Quote:
Originally Posted by Whyte View Post
The number density of those big stars goes down like 10**-2.35 in the initial mass function, and it gets even worse once you take into account that the massive star lifespans are measured in millions of years rather than billions.
That actually has a kind of useful effect, though, in that it means your routing will actually be dominated by G-class stars (the initial mass function seems to flatten out somewhat below 1 stellar mass, and even if it didn't, lifespan pretty much ceases to be a factor for anything smaller than a G-class star).
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Old 04-07-2017, 03:55 AM   #9
Whyte
 
Join Date: Oct 2008
Default Re: Stardivers [Space]

Quote:
Originally Posted by Fred Brackin View Post
So the size of stars you need to consider is actually fairly limited.
Yep, like I said in my first response. However, if it is mass squared, then those massive stars, while very rare, become very very useful.

If you use just mass, I wouldn't actually bother with it. The most common (i.e. habitable) planets you'd even bother to visit would likely be around K & G stars (M dwarf flares would make habitability an issue and the liquid water zone planets would likely be tidally locked, too), so the difference in masses is so small that it is not worth adding as a complication, IMHO. If you want to discriminate against the ubiquitous red dwarfs, you could easily put in a cutoff at 0.5 solar mass or so and claim that any star smaller than that doesn't allow the stardiver jump drive to work because of reasons.

If the jump distance is small (less than a few parsec), then you might get a Traveller like situation, where you have jump routes, which is nice for some campaign purposes, but also requires you to map the routes (Traveller flinched and did it just in 2D). If the distance is long (10+ parsecs), the you can pretty much assume that you will find a suitable star more or less on the direct line, and there are no more 'routes'; it just adds to the travel time, making it more akin to hyperdrive, with the requirement of a star just being a campaign tweak.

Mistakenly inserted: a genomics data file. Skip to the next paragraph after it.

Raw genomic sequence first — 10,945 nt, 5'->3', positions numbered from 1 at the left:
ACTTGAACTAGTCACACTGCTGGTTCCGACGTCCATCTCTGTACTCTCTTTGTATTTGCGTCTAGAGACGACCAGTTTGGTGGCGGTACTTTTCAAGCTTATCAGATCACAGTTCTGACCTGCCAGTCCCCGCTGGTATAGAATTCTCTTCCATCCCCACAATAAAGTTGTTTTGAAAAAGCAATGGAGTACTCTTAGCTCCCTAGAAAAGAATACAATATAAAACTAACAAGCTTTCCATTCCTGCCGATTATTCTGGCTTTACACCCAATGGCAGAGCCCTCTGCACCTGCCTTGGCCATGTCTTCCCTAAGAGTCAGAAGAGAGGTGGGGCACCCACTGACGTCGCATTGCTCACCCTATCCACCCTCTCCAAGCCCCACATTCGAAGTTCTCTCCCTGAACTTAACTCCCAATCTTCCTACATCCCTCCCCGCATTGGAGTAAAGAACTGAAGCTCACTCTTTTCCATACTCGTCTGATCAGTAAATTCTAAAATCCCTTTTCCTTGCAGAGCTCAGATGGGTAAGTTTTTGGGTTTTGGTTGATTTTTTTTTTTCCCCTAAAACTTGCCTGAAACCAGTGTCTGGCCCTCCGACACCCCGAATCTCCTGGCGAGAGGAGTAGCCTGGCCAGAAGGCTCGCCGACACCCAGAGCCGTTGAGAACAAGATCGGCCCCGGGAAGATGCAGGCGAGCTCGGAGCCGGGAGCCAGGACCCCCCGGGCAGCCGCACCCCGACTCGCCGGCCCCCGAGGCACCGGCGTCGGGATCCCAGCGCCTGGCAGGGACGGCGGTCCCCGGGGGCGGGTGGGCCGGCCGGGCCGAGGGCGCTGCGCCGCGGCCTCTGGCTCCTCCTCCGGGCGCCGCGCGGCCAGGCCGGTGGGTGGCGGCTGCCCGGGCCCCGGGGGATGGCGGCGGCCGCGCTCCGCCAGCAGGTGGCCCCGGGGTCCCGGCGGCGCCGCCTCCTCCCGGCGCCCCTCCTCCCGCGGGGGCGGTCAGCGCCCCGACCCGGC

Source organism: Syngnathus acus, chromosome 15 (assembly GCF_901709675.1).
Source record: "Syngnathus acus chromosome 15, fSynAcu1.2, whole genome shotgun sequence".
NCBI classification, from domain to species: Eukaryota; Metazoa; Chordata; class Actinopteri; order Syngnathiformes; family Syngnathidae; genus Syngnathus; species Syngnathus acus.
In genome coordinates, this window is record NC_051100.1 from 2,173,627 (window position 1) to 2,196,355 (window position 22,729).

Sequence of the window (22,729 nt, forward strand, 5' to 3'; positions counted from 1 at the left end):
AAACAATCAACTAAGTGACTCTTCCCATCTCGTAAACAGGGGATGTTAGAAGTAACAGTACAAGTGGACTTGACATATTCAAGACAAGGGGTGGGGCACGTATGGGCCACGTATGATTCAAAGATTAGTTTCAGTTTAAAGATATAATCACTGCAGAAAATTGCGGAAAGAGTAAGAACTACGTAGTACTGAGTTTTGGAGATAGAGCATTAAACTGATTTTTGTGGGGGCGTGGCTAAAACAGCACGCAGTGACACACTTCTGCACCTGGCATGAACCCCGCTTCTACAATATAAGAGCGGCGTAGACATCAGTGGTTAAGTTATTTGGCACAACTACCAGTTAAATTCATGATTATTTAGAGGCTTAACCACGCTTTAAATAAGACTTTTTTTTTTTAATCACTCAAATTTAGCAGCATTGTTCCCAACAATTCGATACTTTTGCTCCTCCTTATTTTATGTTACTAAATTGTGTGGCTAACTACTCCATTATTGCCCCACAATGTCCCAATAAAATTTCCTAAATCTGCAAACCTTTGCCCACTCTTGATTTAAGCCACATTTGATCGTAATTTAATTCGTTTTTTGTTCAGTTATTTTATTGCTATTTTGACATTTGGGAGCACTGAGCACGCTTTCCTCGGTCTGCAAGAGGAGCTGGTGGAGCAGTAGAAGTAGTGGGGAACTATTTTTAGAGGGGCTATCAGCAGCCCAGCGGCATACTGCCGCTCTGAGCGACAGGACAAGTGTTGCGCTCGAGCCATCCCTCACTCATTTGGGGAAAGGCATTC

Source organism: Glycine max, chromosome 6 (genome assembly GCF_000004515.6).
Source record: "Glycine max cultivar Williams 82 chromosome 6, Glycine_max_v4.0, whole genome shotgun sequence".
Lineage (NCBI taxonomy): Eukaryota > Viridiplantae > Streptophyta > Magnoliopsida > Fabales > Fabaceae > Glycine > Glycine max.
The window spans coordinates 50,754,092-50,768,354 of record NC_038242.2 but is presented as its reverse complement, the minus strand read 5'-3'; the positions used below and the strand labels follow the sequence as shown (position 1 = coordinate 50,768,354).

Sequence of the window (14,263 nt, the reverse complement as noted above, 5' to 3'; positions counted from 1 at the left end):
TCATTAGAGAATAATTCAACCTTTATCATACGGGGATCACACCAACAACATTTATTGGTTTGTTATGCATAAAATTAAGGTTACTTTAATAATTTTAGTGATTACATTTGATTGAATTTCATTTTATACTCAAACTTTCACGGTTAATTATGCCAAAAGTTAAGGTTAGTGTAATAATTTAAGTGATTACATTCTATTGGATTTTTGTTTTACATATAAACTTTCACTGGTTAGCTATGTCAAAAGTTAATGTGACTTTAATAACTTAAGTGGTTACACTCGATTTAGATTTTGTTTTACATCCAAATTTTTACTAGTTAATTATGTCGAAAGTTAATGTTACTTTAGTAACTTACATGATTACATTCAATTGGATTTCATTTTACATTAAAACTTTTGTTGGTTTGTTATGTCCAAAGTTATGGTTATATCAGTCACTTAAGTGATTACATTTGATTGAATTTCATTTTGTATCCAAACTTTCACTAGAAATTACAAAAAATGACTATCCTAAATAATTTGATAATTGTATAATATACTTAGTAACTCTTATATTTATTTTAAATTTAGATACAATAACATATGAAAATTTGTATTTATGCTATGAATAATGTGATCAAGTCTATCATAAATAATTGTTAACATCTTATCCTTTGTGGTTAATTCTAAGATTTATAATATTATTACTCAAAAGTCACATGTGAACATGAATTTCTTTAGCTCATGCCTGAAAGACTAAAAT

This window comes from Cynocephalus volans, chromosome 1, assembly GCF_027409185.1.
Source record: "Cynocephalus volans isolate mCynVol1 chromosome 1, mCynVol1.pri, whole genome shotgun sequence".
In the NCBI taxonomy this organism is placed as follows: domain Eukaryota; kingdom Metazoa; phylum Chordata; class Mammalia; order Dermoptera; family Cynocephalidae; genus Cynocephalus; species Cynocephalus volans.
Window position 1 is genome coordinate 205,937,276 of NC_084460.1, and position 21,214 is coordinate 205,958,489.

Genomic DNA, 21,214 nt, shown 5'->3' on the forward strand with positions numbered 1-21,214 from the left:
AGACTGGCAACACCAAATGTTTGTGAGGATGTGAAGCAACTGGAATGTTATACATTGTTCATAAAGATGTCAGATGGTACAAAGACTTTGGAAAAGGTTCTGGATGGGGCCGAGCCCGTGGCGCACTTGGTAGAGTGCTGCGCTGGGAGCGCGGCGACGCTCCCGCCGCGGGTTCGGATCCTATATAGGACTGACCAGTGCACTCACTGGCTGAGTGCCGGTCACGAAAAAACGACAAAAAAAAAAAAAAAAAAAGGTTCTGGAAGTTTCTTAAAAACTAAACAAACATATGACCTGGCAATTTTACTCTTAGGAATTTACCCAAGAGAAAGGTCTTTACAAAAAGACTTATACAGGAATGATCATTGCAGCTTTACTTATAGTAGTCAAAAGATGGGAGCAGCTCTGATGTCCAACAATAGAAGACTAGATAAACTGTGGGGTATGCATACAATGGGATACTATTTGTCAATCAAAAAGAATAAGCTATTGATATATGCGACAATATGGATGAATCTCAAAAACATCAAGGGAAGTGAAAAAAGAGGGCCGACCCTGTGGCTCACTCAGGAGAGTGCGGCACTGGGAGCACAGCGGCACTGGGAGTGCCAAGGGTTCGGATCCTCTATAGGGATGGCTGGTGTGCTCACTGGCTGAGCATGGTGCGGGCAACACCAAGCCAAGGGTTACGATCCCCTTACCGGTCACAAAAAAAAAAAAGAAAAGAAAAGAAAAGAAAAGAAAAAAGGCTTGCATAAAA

EDIT: Actually, now that I think about it... if the jump is connected to the surface gravity of the star (i.e. the gravity at the stellar atmosphere, the photosphere), then that would actually discriminate against the biggest stars since they are more 'puffed up' than our Sun, and favor red dwarfs! You would feel more of a gravitational force in a corona of a red dwarf, since you would be so much closer to its center! The jump points of choice would become the white dwarfs, which are even more compact.

Last edited by Whyte; 04-07-2017 at 04:35 AM.
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Old 04-07-2017, 07:09 AM   #10
Fred Brackin
 
Join Date: Aug 2007
Default Re: Stardivers [Space]

Quote:
Originally Posted by Whyte View Post
Yep, like I said in my first response. However, if it is mass squared, then those massive stars, while very rare, become very very useful.
.
They're probably too rare.

http://astronomy.stackexchange.com/q...nt-stars/18562

....has a calculation that of the 7000-odd stars within 50 parsecs in the Hipparchos catalog there are _no_ type O's and only 2 or 3 M-class giants. There were 29 B's and he didn't bother to count the A's like Sirius or Vega. This is why Gurps Space doesn't randomly place stars above A.